Marketing Mistakes: Measuring Customer ‘So What’













Does your marketing team measure what the customer values most about your product or service?

A post on the HBR blog today Call length is the worst way to measure customer service reveals that firms can obsess about the wrong metrics. Whilst they might give managers a sense of control they often have nothing to do with creating and delivering customer value.

The HBR post explains that many call centers focus on increasing the number of calls their operatives can handle by decreasing the time they talk with individual customers whereas the customer, spookily enough, wants helpfulness which might take the call operative to provide.

So what we have here is the commercial conundrum of providing customer value versus value appropriation for the firm. An optimum needs to be found. Get it wrong and either way your business suffers. Too much customer care and it costs you revenue too little customer care and it still costs you revenue because customers stop using the service.

Is there a formula for success? Probably not. There will be data that allows the firm to try out different approaches (much like a business game – if I increase my ad spend whats the impact on sales and profit). This will refine the overall approach for sure.

The point of the article however is use a metric to measure what you want to measure and don’t use a metric as a proxy for something else. Call length is call length and helpful for profitability measurement use an attitudinal measure to track the quality of your service experience.


Interaction, interdependence and relationships : creating small business customer value. 

Last week myself and some colleagues from Sheffield Business School attended the IMP Conference on business to business marketing at Poznan University of Economics in Poland.

For over forty years the ideas of IMP research and thinking have influenced business study. In particular the IMP perspective explains how business works from a network perspective rather than a strategic management perspective. Central to this view is that business is all about interactions between different companies (and their people), interdependence between various businesses that bring products and services to customers and relationships that endure over the long term rather than one off transactions. When such networks work well value is created for all participants in the network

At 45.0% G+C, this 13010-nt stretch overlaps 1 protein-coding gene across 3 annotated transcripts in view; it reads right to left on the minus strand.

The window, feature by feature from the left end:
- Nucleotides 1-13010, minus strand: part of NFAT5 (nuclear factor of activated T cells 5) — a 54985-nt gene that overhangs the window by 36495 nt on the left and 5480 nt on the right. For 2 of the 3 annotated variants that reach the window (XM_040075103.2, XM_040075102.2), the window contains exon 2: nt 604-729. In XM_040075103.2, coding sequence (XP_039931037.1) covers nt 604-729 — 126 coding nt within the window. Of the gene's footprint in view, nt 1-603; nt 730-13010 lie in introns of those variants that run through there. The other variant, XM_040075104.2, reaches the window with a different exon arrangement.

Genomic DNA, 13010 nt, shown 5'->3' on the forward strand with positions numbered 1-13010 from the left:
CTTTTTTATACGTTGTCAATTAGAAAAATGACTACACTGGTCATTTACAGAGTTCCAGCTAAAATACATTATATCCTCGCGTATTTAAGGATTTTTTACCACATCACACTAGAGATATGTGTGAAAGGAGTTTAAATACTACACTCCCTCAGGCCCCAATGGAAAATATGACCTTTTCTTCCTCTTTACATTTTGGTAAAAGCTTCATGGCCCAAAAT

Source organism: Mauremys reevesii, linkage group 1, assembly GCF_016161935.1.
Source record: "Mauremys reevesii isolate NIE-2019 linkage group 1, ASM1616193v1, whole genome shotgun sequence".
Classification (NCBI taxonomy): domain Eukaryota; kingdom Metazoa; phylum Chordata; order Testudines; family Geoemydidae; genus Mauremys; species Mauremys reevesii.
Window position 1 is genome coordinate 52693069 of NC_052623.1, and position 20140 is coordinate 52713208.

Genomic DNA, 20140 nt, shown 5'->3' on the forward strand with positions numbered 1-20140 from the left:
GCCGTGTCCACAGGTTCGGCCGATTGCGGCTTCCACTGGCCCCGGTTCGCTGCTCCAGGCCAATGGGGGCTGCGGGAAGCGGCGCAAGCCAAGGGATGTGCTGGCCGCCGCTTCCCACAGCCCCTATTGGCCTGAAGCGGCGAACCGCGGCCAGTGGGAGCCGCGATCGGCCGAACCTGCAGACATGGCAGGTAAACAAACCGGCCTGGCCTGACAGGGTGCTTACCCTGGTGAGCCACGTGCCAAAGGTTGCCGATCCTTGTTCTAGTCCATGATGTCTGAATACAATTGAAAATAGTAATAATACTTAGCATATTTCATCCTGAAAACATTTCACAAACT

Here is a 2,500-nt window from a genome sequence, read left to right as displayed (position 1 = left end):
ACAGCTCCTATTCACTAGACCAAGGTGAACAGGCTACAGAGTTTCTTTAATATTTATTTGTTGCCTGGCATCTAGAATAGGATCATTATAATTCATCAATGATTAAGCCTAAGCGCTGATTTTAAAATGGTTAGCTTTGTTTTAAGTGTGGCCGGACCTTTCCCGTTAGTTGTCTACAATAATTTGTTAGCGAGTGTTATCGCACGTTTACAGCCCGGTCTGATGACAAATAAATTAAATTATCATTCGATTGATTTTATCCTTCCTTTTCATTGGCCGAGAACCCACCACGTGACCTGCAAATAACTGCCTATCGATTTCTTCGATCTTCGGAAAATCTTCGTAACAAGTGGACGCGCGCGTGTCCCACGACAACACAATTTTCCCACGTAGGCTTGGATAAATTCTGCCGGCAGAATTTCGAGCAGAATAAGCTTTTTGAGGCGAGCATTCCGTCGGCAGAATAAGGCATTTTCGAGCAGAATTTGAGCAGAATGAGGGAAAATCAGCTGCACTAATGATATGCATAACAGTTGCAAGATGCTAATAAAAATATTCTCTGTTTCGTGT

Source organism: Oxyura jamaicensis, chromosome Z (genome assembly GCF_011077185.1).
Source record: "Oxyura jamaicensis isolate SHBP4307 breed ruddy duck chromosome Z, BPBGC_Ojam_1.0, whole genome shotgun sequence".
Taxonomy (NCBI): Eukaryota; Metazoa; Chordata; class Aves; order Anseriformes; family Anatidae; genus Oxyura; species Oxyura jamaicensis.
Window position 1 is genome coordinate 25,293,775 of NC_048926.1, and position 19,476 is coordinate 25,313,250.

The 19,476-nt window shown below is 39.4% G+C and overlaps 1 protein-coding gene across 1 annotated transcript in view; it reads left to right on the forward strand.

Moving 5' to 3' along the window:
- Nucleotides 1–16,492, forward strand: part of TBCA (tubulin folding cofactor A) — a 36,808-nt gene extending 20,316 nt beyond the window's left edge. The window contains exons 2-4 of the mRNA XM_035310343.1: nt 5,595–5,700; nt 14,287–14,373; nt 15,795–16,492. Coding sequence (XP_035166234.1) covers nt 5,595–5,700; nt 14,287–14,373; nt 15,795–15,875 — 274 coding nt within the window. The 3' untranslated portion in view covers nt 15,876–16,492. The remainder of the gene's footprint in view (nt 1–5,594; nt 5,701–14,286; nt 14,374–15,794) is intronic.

So does any of this stuff really really happen in the practice of even the smallest of businesses I asked myself. To find an answer I looked at my son Alex’s Interior Design and Development business AJ Interior Developers Plymouth UK.

I was inspired to think about his business after viewing his Instagram pages and thinking how social media has shaped customer interactions and relationship building. It also helps with an idea from Service Dominant Logic which states that people like Alex can only propose the value of their service. The customer creates value afterwards through the use of the new home spaces he creates. The use of pictures of not only his finished work but work in progress too conveys to customers his skill and professionalism before they have experienced it for themselves. Instagram helps overcome the problem of service intangibility and invisibility.

His use of a Short Instagram video adds a different dimension to interaction as well because it brings some personality into play and stimulates the imagination of the customer to the possibilities for their own home.

In order for the customer to have a smart new home space Alex is plugged into a whole network of other people and businesses. Kitchen design companies like Wickes and Homebase, a referral network, specialist co-workers like gas engineers and building regulations, parts and raw material suppliers and so on. Everyone in the network is interdependent on the others. The situation is a lot more sophisticated than just ‘supplier – customer’.

The customer value that is created encompasses all of the dimensions of value that we talk about in our new book Value-ology. There is economic value regarding the price of the new space, perceived value regarding how the customer sees the new space such as their attitude to colours and fittings, then there is relational value regarding the service given by Alex and then there is experiential value that relates to how the customer feels about the installation experience and eventually living in and using the newly created space. 

So does the sophisticated thinking of IMP academics work in practice? For sure and that should hardly be surprising as the academics who form the IMP community are deeply interested in the everyday world of business and not just speculative theorising. Without real world business there would be no IMP.  For me Alex’s business is a classic demonstration of the IMP principals that underpin value creation for sure.